Trump’s Justice Department is obstructing opportunities for cannabis research

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Trump’s Justice Department is obstructing opportunities for cannabis research

Bethan Rose Jenkins, Cannabis News Writer/Editorial

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Former U.S. Attorney General Jeff Sessions might not be on the scene anymore, but this doesn’t mean that cannabis research has sped up in his absence.  

President Donald Trump could be just as much to blame for the lack of cannabis research in the U.S. It seems that the Trump Administration is not the slightest bit interested in digging deeper to discover the cannabis plant’s therapeutic potential.

Sessions stepped down from his role as Attorney General at the beginning of November. Since he has been gone, the U.S. Justice Department (DOJ) has failed to approve cultivation licenses for research purposes. In fact, 25 applications are reportedly still awaiting review.

There are currently “no updates on this at the moment,” said DEA spokesman Rusty Payne in an interview with Vox. At the moment, the DEA is “still working through the process with the Department,” he says.

The DOJ’s delay in approving cannabis cultivation licenses could be attributed to the fact that the department is too busy focusing on other things to prioritize cannabis cultivation licensing.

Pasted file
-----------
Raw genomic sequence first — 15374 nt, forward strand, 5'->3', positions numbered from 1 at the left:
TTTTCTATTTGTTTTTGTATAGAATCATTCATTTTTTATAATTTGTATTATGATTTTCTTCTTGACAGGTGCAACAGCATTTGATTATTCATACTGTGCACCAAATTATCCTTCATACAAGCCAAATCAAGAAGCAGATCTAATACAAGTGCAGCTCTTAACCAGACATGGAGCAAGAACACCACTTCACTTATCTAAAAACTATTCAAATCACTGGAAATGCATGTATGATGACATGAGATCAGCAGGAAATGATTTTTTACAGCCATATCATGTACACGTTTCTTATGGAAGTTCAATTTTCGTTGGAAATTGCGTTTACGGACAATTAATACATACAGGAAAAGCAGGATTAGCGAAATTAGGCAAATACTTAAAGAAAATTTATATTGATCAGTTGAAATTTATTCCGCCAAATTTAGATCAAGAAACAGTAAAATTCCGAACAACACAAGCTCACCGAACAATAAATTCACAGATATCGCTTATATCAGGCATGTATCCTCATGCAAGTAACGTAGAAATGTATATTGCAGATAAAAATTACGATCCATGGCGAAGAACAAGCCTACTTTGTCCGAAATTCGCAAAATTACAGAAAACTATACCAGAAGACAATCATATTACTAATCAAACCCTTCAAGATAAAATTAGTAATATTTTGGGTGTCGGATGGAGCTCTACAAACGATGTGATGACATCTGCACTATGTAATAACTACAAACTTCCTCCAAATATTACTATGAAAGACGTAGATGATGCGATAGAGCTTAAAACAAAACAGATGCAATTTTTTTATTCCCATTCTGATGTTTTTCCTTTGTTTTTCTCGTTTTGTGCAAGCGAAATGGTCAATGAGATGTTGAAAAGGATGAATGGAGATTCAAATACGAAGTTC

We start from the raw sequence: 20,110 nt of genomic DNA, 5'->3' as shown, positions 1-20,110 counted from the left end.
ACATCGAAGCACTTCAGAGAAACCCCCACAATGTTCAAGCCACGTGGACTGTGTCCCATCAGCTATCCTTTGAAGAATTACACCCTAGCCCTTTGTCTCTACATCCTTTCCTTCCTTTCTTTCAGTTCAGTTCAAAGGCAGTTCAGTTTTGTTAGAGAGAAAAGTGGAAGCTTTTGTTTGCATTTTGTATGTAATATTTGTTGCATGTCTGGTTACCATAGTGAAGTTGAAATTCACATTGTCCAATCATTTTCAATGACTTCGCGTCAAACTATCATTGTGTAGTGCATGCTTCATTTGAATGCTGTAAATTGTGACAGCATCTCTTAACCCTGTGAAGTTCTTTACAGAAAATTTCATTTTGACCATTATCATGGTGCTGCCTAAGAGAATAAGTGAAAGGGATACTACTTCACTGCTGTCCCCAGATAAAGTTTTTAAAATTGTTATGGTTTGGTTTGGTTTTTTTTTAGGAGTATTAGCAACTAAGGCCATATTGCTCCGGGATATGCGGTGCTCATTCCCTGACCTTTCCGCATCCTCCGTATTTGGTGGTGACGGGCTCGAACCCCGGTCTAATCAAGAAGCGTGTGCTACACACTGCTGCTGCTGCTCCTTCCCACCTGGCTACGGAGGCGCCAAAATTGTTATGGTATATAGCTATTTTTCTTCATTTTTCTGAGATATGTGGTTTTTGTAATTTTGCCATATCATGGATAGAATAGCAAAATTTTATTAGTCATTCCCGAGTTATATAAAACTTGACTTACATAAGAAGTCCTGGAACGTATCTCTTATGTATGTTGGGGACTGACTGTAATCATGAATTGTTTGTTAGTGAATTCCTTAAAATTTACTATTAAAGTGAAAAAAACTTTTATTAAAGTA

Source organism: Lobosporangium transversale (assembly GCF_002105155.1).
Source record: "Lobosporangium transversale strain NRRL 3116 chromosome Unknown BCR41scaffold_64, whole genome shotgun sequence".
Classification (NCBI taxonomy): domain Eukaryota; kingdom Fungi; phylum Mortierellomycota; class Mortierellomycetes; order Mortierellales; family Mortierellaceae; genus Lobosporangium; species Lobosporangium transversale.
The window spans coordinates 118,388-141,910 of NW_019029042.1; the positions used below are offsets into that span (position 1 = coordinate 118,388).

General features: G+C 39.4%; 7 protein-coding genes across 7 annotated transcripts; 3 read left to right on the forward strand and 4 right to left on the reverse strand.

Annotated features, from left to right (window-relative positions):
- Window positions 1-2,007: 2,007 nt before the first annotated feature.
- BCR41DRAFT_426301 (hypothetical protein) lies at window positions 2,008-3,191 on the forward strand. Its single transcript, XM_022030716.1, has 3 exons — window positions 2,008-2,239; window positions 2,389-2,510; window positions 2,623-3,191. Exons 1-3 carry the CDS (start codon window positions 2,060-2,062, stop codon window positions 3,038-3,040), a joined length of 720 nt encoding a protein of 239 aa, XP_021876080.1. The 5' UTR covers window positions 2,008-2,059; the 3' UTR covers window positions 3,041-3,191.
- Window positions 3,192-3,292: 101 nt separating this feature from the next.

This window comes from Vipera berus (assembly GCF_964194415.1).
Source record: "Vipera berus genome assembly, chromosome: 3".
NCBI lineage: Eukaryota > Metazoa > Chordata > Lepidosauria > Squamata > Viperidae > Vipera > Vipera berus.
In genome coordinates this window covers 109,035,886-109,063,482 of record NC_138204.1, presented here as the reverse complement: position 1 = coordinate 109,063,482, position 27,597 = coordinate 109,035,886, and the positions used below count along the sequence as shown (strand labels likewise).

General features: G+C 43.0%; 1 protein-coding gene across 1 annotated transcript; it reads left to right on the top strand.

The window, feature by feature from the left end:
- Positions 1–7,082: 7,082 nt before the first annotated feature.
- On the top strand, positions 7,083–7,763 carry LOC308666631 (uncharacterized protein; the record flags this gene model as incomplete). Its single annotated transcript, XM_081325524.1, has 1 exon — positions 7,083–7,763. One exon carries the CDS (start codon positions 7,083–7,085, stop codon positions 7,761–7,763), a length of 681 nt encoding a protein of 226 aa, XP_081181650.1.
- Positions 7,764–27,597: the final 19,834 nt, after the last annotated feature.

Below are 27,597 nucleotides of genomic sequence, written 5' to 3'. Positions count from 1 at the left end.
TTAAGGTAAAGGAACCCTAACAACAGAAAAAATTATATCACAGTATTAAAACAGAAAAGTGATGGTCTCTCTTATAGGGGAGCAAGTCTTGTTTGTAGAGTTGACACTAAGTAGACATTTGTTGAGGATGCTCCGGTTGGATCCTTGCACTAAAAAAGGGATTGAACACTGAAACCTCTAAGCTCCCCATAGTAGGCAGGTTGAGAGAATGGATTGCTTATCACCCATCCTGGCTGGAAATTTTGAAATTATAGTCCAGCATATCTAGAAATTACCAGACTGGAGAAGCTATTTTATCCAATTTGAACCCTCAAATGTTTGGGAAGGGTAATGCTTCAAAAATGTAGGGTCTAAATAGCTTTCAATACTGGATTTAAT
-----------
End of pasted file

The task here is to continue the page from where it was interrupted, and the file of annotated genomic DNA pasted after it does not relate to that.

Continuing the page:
Quality concerns regarding the University of Mississippi’s cannabis for research

Researchers have long criticized the quality of the cannabis available for research from the University of Mississippi. They blame the lack of medical cannabis research on the potency of the cannabis available at the Oxford-based public research university. Many cannabis researchers are adamant that the product is not potent enough for an accurate analysis to be conducted.

Providing cannabis growers with opportunities to cultivate weed will effectively encourage them to learn more about the therapeutic leafy green plant and its place in the pharmaceutical. Since more precise research is required in the U.S. for cannabis to be legalized at the federal level, broadening the cultivation opportunities could be a good first step to understanding cannabis’ medical potential.

Will Sessions’ replacement be able to resolve America’s cannabis research conundrum?

William Barr is the man replacing Jeff Sessions. He previously served as Attorney General between 1991 and 1993. Although Barr isn’t overly supportive of legal cannabis, he will likely do more good for cannabis research than his pot-opposing predecessor.

Then again, he was recently branded a “biased defender of the administration” by House Judiciary chairman Jerry Nadler (D-N.Y). Since the Trump administration has been so slow off the mark with instigating cannabis research, a “biased defender” might not be the best person to get the ball rolling.